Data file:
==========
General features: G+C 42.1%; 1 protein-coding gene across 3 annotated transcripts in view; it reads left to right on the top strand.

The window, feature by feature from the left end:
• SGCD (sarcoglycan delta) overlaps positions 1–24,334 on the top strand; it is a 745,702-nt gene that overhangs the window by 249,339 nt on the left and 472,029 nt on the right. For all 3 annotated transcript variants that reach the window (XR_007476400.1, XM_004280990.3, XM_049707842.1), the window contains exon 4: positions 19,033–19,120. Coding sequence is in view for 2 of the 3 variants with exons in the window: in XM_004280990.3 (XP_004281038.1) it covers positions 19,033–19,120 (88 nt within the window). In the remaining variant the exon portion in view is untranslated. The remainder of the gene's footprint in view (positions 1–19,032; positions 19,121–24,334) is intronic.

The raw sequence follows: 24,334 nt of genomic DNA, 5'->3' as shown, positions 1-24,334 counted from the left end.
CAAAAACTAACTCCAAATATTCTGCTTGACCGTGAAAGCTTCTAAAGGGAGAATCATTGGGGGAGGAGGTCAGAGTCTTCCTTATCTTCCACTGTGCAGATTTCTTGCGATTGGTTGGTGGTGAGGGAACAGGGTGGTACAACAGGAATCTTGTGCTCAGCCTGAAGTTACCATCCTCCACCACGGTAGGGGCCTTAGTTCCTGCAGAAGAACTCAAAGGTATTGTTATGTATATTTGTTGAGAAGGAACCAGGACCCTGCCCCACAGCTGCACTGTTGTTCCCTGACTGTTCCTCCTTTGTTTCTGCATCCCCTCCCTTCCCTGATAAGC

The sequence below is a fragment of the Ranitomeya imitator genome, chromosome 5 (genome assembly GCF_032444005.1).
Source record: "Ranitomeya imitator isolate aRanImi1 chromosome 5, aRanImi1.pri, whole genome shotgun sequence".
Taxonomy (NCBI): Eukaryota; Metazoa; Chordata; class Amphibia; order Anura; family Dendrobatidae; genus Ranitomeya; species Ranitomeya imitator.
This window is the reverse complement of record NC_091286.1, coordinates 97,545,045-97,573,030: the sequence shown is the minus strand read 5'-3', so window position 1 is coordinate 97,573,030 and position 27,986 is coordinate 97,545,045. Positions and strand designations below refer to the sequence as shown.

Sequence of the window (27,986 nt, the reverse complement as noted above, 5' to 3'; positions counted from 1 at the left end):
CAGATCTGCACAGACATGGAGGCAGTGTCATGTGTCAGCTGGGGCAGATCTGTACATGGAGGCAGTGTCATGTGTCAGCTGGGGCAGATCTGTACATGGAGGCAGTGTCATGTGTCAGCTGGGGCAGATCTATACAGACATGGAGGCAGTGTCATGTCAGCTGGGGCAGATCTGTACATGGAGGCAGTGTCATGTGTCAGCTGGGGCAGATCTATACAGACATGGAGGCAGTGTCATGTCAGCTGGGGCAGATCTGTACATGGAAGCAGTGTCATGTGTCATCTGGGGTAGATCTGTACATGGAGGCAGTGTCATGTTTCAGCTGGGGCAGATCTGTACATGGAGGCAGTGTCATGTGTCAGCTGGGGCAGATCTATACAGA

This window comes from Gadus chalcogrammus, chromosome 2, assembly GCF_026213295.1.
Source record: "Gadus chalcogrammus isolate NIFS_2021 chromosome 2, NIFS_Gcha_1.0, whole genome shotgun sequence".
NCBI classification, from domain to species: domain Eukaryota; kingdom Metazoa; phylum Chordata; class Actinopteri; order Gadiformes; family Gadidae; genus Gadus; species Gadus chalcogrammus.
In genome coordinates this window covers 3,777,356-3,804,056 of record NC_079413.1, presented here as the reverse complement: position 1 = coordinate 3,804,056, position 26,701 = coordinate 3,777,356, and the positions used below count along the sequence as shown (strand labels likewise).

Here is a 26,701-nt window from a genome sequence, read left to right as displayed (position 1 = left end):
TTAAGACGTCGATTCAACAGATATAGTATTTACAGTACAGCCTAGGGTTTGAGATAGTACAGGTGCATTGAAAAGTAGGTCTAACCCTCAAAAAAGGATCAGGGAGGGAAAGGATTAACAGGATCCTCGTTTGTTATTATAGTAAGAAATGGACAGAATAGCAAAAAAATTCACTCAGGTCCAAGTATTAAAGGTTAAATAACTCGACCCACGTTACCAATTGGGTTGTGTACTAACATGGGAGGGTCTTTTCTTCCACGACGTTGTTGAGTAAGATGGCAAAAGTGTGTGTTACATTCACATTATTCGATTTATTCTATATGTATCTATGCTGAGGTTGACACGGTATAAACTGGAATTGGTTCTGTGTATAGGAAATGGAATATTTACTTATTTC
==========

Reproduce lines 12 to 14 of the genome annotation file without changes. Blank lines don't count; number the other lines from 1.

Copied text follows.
This window comes from Gadus chalcogrammus, chromosome 2, assembly GCF_026213295.1.
Source record: "Gadus chalcogrammus isolate NIFS_2021 chromosome 2, NIFS_Gcha_1.0, whole genome shotgun sequence".
NCBI classification, from domain to species: domain Eukaryota; kingdom Metazoa; phylum Chordata; class Actinopteri; order Gadiformes; family Gadidae; genus Gadus; species Gadus chalcogrammus.